Looking back through Woody Allen’s filmography, it’s possible to make the claim that some of his most interesting films are about class, or, to be more specific, about the sparks that fly when blue bloods rub elbows with vulgarians. In films like Mighty Aphrodite or Broadway Danny Rose, in both of which the straight-laced Woody tangles with cheerfully tacky, slightly dumb broads of the Judy Holliday variety, the contrast is played for broad laughs; straight dramas like Match Point, about the ruthlessness of social climbing, are more ironic. Allen’s latest, Blue Jasmine, falls somewhere in between comedy and tragedy. It’s a bluesy number performed with quiet desperation by the superb Cate Blanchett, playing a fallen Park Avenue socialite who moves to San Francisco to live with her sister in what she believes to be squalor. Golden-hued flashbacks reveal glimpses of Jasmine’s former life, in which, flush with money, she wiles away the hours shopping and entertaining in the style of one of Bravo’s Real Housewives. Then her crooked husband gets arrested and her world comes crashing down around her; she nurses mild addictions to Xanax and top-shelf vodka, and succumbs to fits of depression, often mumbling to herself or lashing out at phantoms.
Jasmine is a great character, one of Allen’s most compelling, and one that feels original; he’s written Upper West Side snobs and trophy wives before, but never with this much depth or sensitivity. (She’s irritating, funny, and pitiable by turns, and in the film’s best scenes the facets shade elegantly into one another.) Blanchett hasn’t been called upon to be this good in nearly a decade, arguably not since she played Katharine Hepburn—brilliantly—for Martin Scorsese in The Aviator. As opposed to Allen’s more ensemble-driven work, Blue Jasmine is a single character study, and it demands to be carried by an actor of Blanchett’s caliber and intelligence. When she’s not on-screen, the movie belongs to Sally Hawkins as the more practical-minded sister, who has her own share of disappointments but who weathers them more easily, with an attitude that Jasmine dismisses as deluded. The interplay between the sensibilities of the two sisters lends the film much of its sweet-and-sour flavor, allowing Allen to mix comic and dramatic tones, upper- and lower-middle-class milieux, and East- and West-Coast locations.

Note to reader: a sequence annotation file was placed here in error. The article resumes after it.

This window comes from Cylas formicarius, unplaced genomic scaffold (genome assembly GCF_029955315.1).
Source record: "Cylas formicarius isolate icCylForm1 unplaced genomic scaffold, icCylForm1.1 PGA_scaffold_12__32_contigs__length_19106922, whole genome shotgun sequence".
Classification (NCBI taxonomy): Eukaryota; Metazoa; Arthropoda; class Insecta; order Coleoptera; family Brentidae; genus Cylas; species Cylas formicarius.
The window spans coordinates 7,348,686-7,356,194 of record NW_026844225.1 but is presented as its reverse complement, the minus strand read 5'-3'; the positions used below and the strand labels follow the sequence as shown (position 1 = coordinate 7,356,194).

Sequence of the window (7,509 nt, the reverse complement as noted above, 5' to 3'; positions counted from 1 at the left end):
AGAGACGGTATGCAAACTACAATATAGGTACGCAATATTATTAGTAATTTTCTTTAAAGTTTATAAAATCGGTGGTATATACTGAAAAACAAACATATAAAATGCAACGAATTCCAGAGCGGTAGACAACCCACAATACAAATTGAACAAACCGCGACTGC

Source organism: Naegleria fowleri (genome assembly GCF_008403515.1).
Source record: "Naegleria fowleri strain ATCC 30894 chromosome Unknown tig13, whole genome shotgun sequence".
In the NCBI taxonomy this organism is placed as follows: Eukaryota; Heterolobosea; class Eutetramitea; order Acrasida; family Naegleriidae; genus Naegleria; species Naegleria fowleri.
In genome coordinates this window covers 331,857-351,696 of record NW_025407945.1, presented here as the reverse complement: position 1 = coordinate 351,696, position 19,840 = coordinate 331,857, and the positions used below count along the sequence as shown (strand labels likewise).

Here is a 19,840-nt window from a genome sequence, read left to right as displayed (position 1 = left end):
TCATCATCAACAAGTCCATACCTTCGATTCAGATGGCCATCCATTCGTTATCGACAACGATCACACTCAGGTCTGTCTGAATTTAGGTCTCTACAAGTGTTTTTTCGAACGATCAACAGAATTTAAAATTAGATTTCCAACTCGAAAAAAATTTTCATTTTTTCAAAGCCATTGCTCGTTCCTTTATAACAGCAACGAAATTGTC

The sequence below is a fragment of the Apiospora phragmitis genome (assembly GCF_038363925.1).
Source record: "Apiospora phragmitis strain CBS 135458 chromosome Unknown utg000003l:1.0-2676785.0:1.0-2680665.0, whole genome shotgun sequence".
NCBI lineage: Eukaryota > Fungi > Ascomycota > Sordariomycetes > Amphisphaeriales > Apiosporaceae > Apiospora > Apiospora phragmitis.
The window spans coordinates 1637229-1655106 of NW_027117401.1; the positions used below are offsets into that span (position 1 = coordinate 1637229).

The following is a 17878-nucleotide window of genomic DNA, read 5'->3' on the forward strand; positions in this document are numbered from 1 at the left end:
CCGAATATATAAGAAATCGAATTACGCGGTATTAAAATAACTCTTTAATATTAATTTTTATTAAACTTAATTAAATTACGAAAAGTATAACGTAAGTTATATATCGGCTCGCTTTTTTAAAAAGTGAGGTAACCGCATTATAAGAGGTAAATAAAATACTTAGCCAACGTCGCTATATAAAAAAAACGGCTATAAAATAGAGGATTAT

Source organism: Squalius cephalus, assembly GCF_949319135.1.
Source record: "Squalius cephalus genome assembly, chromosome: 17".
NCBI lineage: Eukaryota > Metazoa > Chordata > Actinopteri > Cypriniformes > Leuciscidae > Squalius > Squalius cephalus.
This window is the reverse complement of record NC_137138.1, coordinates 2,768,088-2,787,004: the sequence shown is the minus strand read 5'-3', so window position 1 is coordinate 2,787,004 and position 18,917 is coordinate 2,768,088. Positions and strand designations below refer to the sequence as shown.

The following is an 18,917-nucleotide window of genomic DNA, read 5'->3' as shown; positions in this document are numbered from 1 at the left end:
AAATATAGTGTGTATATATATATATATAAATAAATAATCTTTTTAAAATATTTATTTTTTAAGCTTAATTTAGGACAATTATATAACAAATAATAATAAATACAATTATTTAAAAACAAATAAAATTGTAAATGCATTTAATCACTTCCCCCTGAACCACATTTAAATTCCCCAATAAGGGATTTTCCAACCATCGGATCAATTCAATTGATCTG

But while Blue Jasmine works, mostly thanks to the handling of its central character, it’s marred by those nagging details—a tone-deaf line of dialogue, an awkward bit of blocking, a clunky plot point—that have weakened even Allen’s best work of the past fifteen years. You often get the feeling that Allen, who remains a crackerjack storyteller, has almost no real sense of twenty-first century life, such as how kids behave, or whether or not a dentist’s receptionist would have a computer at her desk, or those subtle distinctions through which the nuances of class get communicated: what a party for upper-middle-class Californians looks like, or what kind of music would be playing there. These, combined with a few more egregiously false notes (such as a scene of would-be sexual assault, played for queasy laughs) keep Blue Jasmine from being top-shelf Allen.